Statement from the Correctional Investigator of Canada In Recognition of the Official Visit to Canada of the United Nations Special Rapporteur on Contemporary Forms of Slavery (August 23 to September 6, 2023)


September 21, 2023 – Ottawa, Canada

Today, Dr. Ivan Zinger, Correctional Investigator of Canada, issued the following statement in recognition of the official visit to Canada by Mr. Tomoya Obokata, the United Nations Special Rapporteur on Contemporary Forms of Slavery:

“At the federal level and for many decades now, Canada has failed to meet its domestic and international human rights obligations requiring work in a penitentiary setting to be remunerated appropriately. Most notably, the maximum rate of inmate pay of $6.90 per day has not increased or been indexed to inflation since it was first established in 1981. After mandatory deductions, including savings, federally sentenced individuals make a paltry wage, far less than a dollar per hour. This wage is exploitative and keeps people behind bars destitute, demeaned and degraded. It is inconsistent with provisions of the Corrections and Conditional Release Act, which require ‘living and working conditions that are safe, healthful and free of practices that undermine a person’s sense of personal dignity.’ The current inmate payment system also contravenes the United Nations Standard Minimum Rules for the Treatment of Prisoners (the Nelson Mandela Rules) requiring prison work to be useful, non-afflictive in nature and remunerated equitably. Adequate pay, meaningful and appropriate work for imprisoned individuals enhances the safety and security of penitentiaries, supports rehabilitation and contributes to safe and timely reintegration. I call upon the federal government to take immediate measures to address Canada’s broken and dysfunctional inmate pay system, including introducing a living wage structure indexed to inflation.”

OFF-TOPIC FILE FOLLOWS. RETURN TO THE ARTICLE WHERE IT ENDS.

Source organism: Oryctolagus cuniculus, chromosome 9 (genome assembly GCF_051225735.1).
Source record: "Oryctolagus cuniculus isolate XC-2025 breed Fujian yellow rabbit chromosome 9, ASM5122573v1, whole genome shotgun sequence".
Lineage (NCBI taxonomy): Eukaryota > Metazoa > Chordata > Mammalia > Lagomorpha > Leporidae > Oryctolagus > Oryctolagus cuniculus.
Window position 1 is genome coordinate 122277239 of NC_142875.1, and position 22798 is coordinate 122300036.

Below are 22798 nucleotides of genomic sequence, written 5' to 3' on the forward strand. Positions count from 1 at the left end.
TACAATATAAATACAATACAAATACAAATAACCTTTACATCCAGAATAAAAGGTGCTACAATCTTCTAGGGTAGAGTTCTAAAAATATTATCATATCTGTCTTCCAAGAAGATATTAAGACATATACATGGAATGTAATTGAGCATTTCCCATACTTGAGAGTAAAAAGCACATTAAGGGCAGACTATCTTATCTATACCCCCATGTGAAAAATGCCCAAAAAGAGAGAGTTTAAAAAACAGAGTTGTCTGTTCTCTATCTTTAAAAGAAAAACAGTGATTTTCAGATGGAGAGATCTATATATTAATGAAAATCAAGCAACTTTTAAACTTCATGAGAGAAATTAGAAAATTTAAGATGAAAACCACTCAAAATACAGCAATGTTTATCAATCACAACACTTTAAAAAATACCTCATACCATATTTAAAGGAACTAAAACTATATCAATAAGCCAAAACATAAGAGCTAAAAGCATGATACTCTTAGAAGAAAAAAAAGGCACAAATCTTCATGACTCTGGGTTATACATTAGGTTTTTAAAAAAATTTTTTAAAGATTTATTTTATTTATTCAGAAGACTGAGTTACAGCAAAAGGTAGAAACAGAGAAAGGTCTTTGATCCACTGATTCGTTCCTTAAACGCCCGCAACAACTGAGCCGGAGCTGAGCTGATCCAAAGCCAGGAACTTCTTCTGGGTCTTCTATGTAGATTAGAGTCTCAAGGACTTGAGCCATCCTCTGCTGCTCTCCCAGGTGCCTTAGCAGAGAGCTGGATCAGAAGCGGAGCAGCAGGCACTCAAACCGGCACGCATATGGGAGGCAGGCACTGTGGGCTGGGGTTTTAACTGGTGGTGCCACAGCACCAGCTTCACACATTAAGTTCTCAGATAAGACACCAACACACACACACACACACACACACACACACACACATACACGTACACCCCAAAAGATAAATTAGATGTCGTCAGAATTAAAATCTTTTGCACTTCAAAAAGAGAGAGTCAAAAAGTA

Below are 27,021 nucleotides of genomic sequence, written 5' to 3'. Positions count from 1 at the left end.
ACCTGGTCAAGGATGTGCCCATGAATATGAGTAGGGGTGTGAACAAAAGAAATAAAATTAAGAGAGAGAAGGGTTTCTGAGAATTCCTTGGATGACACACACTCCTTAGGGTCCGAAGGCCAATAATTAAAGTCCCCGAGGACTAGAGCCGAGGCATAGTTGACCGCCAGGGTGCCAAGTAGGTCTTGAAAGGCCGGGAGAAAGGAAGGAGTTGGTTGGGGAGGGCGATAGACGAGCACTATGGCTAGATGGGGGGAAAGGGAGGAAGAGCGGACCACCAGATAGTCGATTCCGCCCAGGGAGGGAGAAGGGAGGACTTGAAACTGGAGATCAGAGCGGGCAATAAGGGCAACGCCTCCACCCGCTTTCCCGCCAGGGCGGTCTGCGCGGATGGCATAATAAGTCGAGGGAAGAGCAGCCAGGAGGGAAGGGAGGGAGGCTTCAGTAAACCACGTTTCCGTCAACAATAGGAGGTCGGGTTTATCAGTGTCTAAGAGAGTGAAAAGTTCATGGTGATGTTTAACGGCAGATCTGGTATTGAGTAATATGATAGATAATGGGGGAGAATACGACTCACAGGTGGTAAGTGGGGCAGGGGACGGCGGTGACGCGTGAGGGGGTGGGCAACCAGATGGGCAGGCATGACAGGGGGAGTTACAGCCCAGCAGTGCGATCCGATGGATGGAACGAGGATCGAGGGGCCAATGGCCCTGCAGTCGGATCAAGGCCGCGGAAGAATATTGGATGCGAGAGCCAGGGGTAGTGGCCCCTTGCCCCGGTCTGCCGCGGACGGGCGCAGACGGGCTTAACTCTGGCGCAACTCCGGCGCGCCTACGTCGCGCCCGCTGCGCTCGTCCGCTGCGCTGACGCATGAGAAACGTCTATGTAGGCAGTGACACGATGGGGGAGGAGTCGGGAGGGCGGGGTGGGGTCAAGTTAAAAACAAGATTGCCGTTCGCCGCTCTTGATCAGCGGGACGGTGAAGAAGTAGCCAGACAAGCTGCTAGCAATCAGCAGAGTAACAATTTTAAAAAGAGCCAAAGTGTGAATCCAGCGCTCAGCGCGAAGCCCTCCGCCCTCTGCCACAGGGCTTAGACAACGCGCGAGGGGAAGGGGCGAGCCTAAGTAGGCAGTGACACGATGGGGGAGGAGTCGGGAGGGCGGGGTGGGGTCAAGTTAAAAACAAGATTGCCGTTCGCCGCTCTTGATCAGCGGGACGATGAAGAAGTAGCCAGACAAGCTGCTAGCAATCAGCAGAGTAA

Banner Image
OCI News Releases